MSME Linkage

  • Mr Kalraj Mishra, Hon’ble Minister, Ministry of MSME, Government of India addressing the Inaugural Session of the National Conference on ‘MSME Financing & Strengthening MSME Linkages’ held on 19th & 20th September, 2015 at Swabhumi, Kolkata.

MSME Financing & Strengthening MSME Linkages:

National Conference & Round Table Meetings

19th & 20th September, 2014
Kolkata

The Indian Chamber of Commerce organized National Conference & Round Table Meetings on MSME Financing & Strengthening MSME Linkages on 19th and 20th September, 2014 at Swabhumi, Rangmanch, Kolkata .Objective of the Conference was to bring all stakeholders in a same platform & create linkages for fostering growth & development in this sector.

On 19th September, 2014 addressing the Opening Session of the conference, the Guest of Honour Mr R P Singh, Parliamentary Secretary, Department of Industries & Commerce, Government of Assam, spoke on the vital roles of the MSME sector in developing the economy in terms of GDP growth, employment generation and surging up the export. He primarily focused on the potential of Assam to increase its commercial viability across the world and to increase its global competitiveness across sectors.

Special Guest Dr P S Ahuja, Director General, CSIR during his deliberation stressed upon the necessity of adoption of modern technological tools and practices to enhance the self reliance of the MSME units and to be able to be at par with other technologically advanced countries in terms of competitiveness. Mr. Ahuja pointed out that CSIR has been playing the leading role for years to provide the legitimate technological solution to various MSME units. CSIR has a conglomeration of 38 laboratories across India for 648 products. Out of these, 7 laboratories are present in Eastern and North Eastern region. West Bengal alone has got 3 labs in its kitty.

Plenary Session I: Examining Constraints & Positive Developments in MSME Financing In India

Speakers:

  • Mr Ganesh Sarkar, Chief Manager, Canara Bank
  • Mr Partha Sen, AGM, State Bank of India
  • Mr Souvik Sengupta, Business Head-SME, Reliance Capital
  • Mr Ajay Thakur, Head, BSE SME

Plenary Session II: Enhancing MSME Competitiveness through Technology Solutions & MSME Vendor Development

Speakers:

  • Mr Anupam Joggani, Associate Vice President – Excellence Assurance, Tally Solutions Private Limited
  • Mr Mahendran M, Manager (QA & VR) Garden Reach Ship Builders & Engineers Ltd.
  • Ms Monika Maloo, Sr. Manager, Purchase, Birla Corporation
  • Ms Swastika Basu, Chief Procurement (MRO & Services), Tata Steel
  • Mr Souvik Sengupta, Business Head-SME, Reliance Capital, Reliance Capital
  • Mr. Tapan Roy, Chief Projects, Hindustan Aeronautics Ltd.
  • Mr A K Sasmal, Director-Operations, Senrysa Technologies (P) Ltd.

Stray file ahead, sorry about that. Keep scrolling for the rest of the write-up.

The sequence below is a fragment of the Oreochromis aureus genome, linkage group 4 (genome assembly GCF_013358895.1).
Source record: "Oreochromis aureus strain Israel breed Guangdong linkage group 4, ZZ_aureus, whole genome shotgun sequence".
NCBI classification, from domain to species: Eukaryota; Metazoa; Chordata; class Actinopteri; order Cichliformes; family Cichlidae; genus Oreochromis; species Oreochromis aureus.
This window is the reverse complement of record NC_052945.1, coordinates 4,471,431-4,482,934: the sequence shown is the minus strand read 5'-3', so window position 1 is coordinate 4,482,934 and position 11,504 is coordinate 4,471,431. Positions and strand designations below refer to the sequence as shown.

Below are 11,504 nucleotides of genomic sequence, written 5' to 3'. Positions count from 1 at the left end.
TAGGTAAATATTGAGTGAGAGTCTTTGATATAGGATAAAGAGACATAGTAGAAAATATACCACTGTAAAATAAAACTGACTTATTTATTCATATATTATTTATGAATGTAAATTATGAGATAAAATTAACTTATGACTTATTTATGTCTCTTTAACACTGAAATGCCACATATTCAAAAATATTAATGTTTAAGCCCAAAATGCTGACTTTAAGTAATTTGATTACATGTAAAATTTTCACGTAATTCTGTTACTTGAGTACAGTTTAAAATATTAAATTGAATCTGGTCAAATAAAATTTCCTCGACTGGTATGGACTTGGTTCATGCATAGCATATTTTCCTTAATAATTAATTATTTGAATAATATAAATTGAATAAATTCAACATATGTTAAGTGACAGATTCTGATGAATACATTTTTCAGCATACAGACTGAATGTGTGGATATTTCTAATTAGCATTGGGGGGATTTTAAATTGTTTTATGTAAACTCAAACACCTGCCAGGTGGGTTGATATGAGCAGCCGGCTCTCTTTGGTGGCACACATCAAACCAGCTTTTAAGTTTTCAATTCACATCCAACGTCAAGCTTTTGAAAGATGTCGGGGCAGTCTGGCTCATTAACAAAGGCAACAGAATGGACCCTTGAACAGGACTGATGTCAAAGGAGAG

Round Table Meetings: ICC organized Two Day Round Table Meetings with MSMEs, Large Procuring Organizations & Banks in which the following LPOs and Banks had participated:

  1. GRSE
  2. CESC
  3. ONGC
  4. Birla Corporation
  5. HAL
  6. Science City
  7. Oil India
  8. Paharpur Cooling Towers
  9. South Eastern Railway
  10. Gun & Shell Factory
  11. Shipping Corporation
  12. Tata Steel
  13. Tally Solutions
  14. Coal India
  15. BSF
  16. Punjab National Bank
  17. Reliance Capital
  18. Canara Bank

The Round Table Meetings and the Conference was attended by 190 delegates.

Exclusive Session with Mr Kalraj Mishra, Hon’ble Union MSME Minister, GOI on “Vision for Globally Competitive MSMEs’

Indian Chamber of Commerce organized an Exclusive Session with Mr Kalraj Mishra, Hon’ble Union MSME Minister, GOI which was attended by the following:

  1. Mr B Longkumer, OSD (Industries & Commerce), Government of Nagaland
  2. Mr I Bendangliba, Additional Director of Industries & Commerce, Government of Nagaland
  3. Mr K V Srinivasan, CEO, Reliance Commercial Finance
  4. Mr Souvik Sengupta, Business Head- SME, Reliance Capital
  5. Mr J K Mahanta, Chief General Manager – East & NE, NSIC
  6. Mr N N Debnath, Director, MSME-DI, Kolkata
  7. Mr K D Bhattacharya, Deputy Director(G & C), MSME-DI, Kolkata
  8. Mr Santanu Mukherjee, Managing Director, State Bank of Hyderabad
  9. Mr Kumar P Saha, Managing Director, Senrysa Technologies (P) Ltd.
  10. Mr A K Sasmal, CEO, Senrysa Technologies (P) Ltd.
  11. Mr K G Alai, Business Head – I, Central, East, North-East & North, SIDBI
  12. Mr D R Dogra, Managing Director, Credit Analysis & Research Ltd
  13. Mr Anupam Joggani, Associate Vice President – Excellence Assurance, Tally Solutions Private Limited
  14. Mr A V Santosh, AGM-SME, Canara Bank